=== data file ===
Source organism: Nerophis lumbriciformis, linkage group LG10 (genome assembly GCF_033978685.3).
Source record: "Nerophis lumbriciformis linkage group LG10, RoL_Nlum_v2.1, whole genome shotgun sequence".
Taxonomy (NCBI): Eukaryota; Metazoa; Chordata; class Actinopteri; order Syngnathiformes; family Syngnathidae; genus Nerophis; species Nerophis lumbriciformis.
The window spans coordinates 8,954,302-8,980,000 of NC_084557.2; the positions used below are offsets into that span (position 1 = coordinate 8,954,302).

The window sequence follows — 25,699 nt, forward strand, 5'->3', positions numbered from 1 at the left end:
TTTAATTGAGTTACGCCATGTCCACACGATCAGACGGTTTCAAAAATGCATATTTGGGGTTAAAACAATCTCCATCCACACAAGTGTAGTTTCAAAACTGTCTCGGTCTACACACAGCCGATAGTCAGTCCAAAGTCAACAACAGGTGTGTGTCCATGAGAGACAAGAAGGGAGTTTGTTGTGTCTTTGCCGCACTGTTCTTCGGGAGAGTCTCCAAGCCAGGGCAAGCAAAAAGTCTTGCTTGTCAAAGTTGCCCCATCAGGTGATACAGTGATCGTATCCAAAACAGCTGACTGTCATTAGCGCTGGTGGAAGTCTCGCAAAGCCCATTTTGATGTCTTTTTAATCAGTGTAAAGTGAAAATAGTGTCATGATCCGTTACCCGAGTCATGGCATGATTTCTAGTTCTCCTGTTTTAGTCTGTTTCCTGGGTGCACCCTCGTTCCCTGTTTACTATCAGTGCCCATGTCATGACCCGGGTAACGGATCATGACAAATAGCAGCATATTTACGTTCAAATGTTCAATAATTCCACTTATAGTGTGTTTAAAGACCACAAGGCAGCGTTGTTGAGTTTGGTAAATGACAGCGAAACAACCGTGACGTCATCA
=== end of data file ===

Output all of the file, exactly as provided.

Source organism: Nerophis lumbriciformis, linkage group LG10 (genome assembly GCF_033978685.3).
Source record: "Nerophis lumbriciformis linkage group LG10, RoL_Nlum_v2.1, whole genome shotgun sequence".
Taxonomy (NCBI): Eukaryota; Metazoa; Chordata; class Actinopteri; order Syngnathiformes; family Syngnathidae; genus Nerophis; species Nerophis lumbriciformis.
The window spans coordinates 8,954,302-8,980,000 of NC_084557.2; the positions used below are offsets into that span (position 1 = coordinate 8,954,302).

The window sequence follows — 25,699 nt, forward strand, 5'->3', positions numbered from 1 at the left end:
TTTAATTGAGTTACGCCATGTCCACACGATCAGACGGTTTCAAAAATGCATATTTGGGGTTAAAACAATCTCCATCCACACAAGTGTAGTTTCAAAACTGTCTCGGTCTACACACAGCCGATAGTCAGTCCAAAGTCAACAACAGGTGTGTGTCCATGAGAGACAAGAAGGGAGTTTGTTGTGTCTTTGCCGCACTGTTCTTCGGGAGAGTCTCCAAGCCAGGGCAAGCAAAAAGTCTTGCTTGTCAAAGTTGCCCCATCAGGTGATACAGTGATCGTATCCAAAACAGCTGACTGTCATTAGCGCTGGTGGAAGTCTCGCAAAGCCCATTTTGATGTCTTTTTAATCAGTGTAAAGTGAAAATAGTGTCATGATCCGTTACCCGAGTCATGGCATGATTTCTAGTTCTCCTGTTTTAGTCTGTTTCCTGGGTGCACCCTCGTTCCCTGTTTACTATCAGTGCCCATGTCATGACCCGGGTAACGGATCATGACAAATAGCAGCATATTTACGTTCAAATGTTCAATAATTCCACTTATAGTGTGTTTAAAGACCACAAGGCAGCGTTGTTGAGTTTGGTAAATGACAGCGAAACAACCGTGACGTCATCA